08 Dec On Hospitality, #2: Beginners

Last week I wrote that parenthood calls us to a new hospitality. But what does that mean? What exactly are we talking about when we talk about hospitality?

Hospitality starts as a willingness to connect with other people. With ALL other people—no matter what.

But…

I know. I hear you. ALL other people? ALL of them? All the time? No exceptions? Yes. It’s true that other people can be challenging. They’re wrong, they’re strange, they won’t listen. Who wants to connect with THEM?

We know instinctively that connecting is our mission in this life. It is what we were made for. We do not, cannot, thrive in isolation.

But…

Yes. You’re right. It’s hard. We wish it wasn’t, but it is. For me, for you, for all of us. When it comes to hospitality we are all beginners, always, because when we act out of hospitality we’re acting on the assumption that there ARE no other people. There are only OUR people.

We are in this together. This, we know, is the value we are called to teach our children. This, we know, is what we are called to cultivate in ourselves as parents. That doesn’t mean it’s easy.

So how do we begin? By developing the spiritual muscles that do the work of hospitality: patience, empathy, compassion. By practicing whenever we can.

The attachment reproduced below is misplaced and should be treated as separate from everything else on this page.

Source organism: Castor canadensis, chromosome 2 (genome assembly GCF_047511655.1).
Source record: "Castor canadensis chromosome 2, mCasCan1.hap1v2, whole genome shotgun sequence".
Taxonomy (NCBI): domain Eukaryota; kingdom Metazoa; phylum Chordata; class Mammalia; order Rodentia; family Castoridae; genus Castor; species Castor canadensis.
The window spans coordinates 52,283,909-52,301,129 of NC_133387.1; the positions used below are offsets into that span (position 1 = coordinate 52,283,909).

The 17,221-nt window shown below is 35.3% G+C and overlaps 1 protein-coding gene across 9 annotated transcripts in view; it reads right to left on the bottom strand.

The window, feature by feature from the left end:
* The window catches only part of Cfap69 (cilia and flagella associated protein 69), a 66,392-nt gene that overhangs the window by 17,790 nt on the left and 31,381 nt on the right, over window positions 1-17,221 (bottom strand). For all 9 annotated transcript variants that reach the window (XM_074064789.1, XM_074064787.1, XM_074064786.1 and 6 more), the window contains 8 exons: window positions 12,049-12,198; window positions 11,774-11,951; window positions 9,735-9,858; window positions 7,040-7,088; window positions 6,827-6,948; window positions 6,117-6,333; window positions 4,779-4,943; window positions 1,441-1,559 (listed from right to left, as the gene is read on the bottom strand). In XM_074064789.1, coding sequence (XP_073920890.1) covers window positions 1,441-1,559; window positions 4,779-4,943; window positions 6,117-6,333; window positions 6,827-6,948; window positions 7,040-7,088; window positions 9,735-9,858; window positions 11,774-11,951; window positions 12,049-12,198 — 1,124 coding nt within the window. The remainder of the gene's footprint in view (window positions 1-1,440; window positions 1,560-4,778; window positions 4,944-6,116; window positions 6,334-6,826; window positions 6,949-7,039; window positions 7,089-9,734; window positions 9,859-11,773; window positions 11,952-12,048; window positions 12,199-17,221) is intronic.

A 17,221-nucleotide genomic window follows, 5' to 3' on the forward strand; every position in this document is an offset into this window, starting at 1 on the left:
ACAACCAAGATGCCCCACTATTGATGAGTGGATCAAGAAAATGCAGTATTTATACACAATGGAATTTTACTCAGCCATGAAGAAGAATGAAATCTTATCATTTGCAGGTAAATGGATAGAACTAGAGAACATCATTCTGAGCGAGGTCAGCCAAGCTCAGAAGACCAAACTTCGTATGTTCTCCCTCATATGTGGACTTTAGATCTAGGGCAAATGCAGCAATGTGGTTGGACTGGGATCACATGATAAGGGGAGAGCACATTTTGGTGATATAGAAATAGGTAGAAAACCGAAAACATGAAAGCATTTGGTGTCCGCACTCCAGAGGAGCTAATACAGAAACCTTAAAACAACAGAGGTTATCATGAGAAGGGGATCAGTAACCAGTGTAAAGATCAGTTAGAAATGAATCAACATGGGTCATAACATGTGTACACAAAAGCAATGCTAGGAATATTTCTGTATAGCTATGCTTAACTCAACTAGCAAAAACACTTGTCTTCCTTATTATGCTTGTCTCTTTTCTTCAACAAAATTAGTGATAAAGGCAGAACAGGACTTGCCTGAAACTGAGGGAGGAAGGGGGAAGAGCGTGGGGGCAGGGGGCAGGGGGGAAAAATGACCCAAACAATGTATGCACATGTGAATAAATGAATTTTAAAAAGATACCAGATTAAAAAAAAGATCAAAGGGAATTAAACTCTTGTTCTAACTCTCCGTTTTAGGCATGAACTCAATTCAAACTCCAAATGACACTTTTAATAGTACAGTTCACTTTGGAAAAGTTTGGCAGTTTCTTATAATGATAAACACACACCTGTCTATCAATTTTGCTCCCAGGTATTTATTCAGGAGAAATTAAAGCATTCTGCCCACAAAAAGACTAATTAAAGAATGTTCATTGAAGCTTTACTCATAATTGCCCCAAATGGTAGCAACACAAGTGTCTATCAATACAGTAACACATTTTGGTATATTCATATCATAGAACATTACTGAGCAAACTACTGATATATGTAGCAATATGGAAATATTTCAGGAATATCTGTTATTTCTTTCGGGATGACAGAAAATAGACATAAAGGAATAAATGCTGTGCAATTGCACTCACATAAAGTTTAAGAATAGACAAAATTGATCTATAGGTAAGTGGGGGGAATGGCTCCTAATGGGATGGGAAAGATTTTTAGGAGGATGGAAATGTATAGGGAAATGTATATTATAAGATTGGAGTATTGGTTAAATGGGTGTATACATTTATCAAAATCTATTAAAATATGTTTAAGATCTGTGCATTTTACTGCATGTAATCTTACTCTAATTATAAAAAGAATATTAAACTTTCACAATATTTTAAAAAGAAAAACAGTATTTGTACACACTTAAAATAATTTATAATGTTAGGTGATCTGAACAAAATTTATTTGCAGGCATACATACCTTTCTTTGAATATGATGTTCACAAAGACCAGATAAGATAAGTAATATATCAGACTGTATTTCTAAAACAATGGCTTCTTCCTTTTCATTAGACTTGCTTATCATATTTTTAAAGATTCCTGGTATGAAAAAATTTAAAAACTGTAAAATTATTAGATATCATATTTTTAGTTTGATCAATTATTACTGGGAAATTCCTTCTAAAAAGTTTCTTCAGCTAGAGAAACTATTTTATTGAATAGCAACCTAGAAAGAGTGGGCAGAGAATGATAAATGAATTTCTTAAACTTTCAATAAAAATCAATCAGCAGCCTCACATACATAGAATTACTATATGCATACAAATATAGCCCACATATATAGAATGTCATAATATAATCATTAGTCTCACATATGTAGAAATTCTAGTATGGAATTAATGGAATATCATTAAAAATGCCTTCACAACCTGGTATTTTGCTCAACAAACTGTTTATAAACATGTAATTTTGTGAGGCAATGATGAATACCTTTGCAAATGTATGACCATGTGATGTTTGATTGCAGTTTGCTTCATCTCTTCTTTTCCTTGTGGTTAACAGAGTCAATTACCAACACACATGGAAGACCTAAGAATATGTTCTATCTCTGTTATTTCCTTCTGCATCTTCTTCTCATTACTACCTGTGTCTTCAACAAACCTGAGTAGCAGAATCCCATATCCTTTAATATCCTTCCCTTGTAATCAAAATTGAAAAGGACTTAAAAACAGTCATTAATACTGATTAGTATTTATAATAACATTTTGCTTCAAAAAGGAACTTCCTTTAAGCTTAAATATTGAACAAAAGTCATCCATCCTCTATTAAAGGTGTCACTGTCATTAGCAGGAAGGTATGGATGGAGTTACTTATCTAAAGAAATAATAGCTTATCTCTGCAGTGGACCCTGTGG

3 Tips for Practicing Hospitality in Conversation (for Children and Adults)

1. Ask with sincere curiosity.

When we come from a place of willingness, “How are you?” is a real question. Hospitality takes us beyond mere formalities and into a place of genuine connection.

2. Listen with intention.

When we come from a place of willingness, there is no such thing as small talk—there are only pieces of someone else’s story. When we take the time to listen with intention to another’s joys and concerns, we are opening ourselves to the possibility of really knowing them.

3. Sit. Stay. Breathe.

When you commit to listen, you will hear things that challenge you. You will be bored sometimes. You will be annoyed. You will hear things that make you angry or uncomfortable. Stay where you are. Remember: you did not commit to agree. Keep listening.

These are, admittedly, small steps toward an ideal. But they’re steps we can take together, one interaction at a time. Let us try.

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